The Berkeley Board of Education voted 4-to-1 at a public meeting late Wednesday evening to approve the Berkeley High School redesign plan, as recommended by Berkeley Unified School District Superintendent Bill Huyett and Berkeley High principal Jim Slemp, which aims to help close the achievement gap.
Board director Shirley Issel voted against the proposal, citing the current economic crisis and the lack of substantial research to support the idea of advisory programs and other changes.
Berkeley High senior Eve Shames, the student representative on the school board, voted in favor of the plan. Her votes are only advisory and do not count, as mandated by State Education Code.
The board’s decision came after almost two hours of deliberation on the proposal, which has received mixed reactions from Berkeley High parents, students and teachers.
Even as a large group of parents and teachers lauded the plan for offering a more intimate learning environment, there were those who complained that the proposal lacked community input and sufficient data to prove that it would work.
One Berkeley High parent told the board: “I am all for change but I am not for change that’s not well thought through—that’s like George Bush going into Iraq.”
Kate Trimlett, a science teacher at Berkeley High’s School of Social Justice and Ecology, said that she supported incorporating science labs into science periods—a subject of contention for many parents and educators at the high school—because it would mean increased attendance.
Trimlett said that she was concerned that her current science lab class in advanced biology failed to attract students.
Peggy Scott, another parent, criticized the lack of transparency of the Berkeley High School Governance Council, which approved the redesign in December, explaining that the very fact that the council was chaired by the school’s principal could prove to be a conflict of interest.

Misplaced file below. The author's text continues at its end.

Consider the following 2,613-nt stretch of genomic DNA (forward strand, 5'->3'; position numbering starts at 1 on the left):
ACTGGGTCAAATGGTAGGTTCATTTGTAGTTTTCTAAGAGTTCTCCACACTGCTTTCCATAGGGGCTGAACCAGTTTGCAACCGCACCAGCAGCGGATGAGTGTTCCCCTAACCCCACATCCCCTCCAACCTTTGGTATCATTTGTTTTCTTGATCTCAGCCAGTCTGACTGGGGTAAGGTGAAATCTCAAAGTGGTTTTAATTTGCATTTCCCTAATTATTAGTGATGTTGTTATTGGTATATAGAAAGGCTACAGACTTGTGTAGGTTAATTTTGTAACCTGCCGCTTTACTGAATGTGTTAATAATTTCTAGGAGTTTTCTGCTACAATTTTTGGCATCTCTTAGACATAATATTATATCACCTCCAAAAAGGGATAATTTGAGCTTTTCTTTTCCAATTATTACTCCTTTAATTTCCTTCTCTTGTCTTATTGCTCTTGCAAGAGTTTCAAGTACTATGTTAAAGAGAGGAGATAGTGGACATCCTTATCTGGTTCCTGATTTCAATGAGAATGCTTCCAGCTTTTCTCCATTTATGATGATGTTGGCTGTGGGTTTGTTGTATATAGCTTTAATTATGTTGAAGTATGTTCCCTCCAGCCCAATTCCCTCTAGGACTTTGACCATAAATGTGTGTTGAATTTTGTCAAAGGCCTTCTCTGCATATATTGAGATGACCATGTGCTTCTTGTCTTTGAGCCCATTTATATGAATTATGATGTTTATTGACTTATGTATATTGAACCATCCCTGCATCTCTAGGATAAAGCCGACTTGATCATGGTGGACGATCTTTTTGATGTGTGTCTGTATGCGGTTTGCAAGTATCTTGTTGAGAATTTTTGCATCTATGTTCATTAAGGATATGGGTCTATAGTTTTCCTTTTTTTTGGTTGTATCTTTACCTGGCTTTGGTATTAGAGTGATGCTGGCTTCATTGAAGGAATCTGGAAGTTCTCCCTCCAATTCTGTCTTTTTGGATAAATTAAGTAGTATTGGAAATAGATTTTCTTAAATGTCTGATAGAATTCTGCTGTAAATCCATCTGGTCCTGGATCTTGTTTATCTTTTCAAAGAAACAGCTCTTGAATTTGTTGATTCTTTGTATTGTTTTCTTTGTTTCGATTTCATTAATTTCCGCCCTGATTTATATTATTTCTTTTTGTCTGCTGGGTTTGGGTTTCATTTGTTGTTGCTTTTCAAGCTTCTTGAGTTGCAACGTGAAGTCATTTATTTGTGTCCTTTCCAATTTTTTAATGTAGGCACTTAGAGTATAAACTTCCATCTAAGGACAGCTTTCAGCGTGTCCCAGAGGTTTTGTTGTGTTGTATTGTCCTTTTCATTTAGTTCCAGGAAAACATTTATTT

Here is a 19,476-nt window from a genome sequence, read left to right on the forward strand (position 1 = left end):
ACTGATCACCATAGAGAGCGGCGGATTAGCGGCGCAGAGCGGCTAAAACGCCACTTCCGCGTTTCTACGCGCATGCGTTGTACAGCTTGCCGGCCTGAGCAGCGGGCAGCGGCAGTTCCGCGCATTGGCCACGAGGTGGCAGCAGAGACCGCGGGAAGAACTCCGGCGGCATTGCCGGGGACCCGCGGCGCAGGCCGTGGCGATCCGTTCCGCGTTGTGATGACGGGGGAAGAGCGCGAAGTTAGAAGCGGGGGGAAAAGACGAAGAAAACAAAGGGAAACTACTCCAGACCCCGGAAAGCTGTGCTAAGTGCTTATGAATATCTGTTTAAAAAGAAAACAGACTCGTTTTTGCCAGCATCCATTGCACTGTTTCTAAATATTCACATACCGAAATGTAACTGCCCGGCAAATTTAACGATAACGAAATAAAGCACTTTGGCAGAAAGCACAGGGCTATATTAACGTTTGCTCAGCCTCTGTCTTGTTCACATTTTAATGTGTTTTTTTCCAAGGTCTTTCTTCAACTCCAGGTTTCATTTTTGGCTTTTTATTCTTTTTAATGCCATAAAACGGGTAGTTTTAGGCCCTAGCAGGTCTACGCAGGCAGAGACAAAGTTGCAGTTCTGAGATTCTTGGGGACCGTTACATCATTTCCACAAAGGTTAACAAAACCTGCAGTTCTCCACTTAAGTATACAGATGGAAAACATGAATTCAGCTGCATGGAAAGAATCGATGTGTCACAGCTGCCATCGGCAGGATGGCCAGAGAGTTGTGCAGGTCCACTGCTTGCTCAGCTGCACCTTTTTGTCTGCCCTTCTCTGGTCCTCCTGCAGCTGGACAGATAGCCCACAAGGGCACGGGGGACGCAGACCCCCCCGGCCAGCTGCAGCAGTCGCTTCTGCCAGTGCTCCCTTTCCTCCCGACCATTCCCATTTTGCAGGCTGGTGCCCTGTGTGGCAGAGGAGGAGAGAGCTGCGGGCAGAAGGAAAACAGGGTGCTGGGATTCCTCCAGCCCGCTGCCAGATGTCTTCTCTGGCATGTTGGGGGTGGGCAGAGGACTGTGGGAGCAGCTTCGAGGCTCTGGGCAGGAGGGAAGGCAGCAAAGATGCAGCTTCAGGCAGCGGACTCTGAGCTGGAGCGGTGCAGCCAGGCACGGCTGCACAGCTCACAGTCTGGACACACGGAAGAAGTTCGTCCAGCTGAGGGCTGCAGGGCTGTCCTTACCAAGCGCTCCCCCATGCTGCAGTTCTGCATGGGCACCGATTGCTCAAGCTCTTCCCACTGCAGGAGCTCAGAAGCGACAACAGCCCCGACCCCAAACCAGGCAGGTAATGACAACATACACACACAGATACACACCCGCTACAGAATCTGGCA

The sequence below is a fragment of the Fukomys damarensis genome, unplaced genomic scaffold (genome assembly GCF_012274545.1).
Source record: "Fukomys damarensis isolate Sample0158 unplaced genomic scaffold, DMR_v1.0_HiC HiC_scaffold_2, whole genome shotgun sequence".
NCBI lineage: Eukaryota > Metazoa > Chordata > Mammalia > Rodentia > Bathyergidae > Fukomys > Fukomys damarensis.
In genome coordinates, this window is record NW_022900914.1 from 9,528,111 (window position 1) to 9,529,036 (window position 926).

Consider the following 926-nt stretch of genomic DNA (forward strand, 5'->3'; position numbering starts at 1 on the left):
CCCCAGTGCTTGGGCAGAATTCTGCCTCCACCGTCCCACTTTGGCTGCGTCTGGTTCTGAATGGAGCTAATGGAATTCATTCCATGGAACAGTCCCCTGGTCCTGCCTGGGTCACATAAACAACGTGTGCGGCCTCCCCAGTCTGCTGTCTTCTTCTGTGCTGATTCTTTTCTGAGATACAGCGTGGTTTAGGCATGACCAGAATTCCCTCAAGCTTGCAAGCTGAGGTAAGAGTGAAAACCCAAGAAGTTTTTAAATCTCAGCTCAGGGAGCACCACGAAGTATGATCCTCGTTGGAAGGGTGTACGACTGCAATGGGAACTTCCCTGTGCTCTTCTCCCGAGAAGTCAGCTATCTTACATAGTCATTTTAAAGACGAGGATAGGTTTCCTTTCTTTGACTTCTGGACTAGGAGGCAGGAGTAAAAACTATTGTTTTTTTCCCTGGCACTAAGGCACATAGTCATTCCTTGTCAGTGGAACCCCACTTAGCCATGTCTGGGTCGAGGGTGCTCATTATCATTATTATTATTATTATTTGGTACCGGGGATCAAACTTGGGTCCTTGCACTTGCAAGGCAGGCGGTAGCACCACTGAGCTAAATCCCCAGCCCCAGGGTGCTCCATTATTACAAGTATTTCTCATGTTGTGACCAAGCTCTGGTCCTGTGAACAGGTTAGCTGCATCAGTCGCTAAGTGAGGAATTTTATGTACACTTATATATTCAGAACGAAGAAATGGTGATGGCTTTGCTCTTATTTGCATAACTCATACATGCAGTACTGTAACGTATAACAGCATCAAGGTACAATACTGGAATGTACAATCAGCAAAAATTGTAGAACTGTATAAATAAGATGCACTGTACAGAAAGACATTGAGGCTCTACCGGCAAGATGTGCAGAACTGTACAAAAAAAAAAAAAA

Issel also questioned the constitution of the Governance Council during a subsequent board discussion, at the end of which board president Nancy Riddle asked district administrators to conduct a review of the council.
Berkeley High math teacher Jessica Quindel read out a statement from one of her former professors at UC Berkeley, Pedro Noguera, who is now a professor and the executive director of the Metropolitan Center for Urban Education at New York University.
In his statement, Noguera recalled leading a study at Berkeley High called the Diversity Project from 1996-2000, which identified the underlying causes of the achievement gap and recommended changes which might help to reduce it. He said that relatively few of the recommendations were implemented by the district or the high school, largely because the school already worked well for some students, particularly high achieving white and Asian students from affluent backgrounds.
“Too often, the parents of these successful students have regarded any reform aimed at furthering equity at BHS as a threat to their student’s interest, and because they are more powerful, their interests have determined the direction of the school,” he said, urging the board to approve the superintendent’s recommendations, explaining that the changes proposed were “sound and supported by a wide body of educational research.”
Mark Van Kriekan, chair of the Berkeley High Parent Teacher Student Association, said that although the group endorsed the recommendations, the process of formulating the plan had left a lot to be desired.
Slemp reminded the audience, as he has done several times in the past, that the redesign was not a “wild haired strategy pulled out of something,” but had instead been around for almost six years.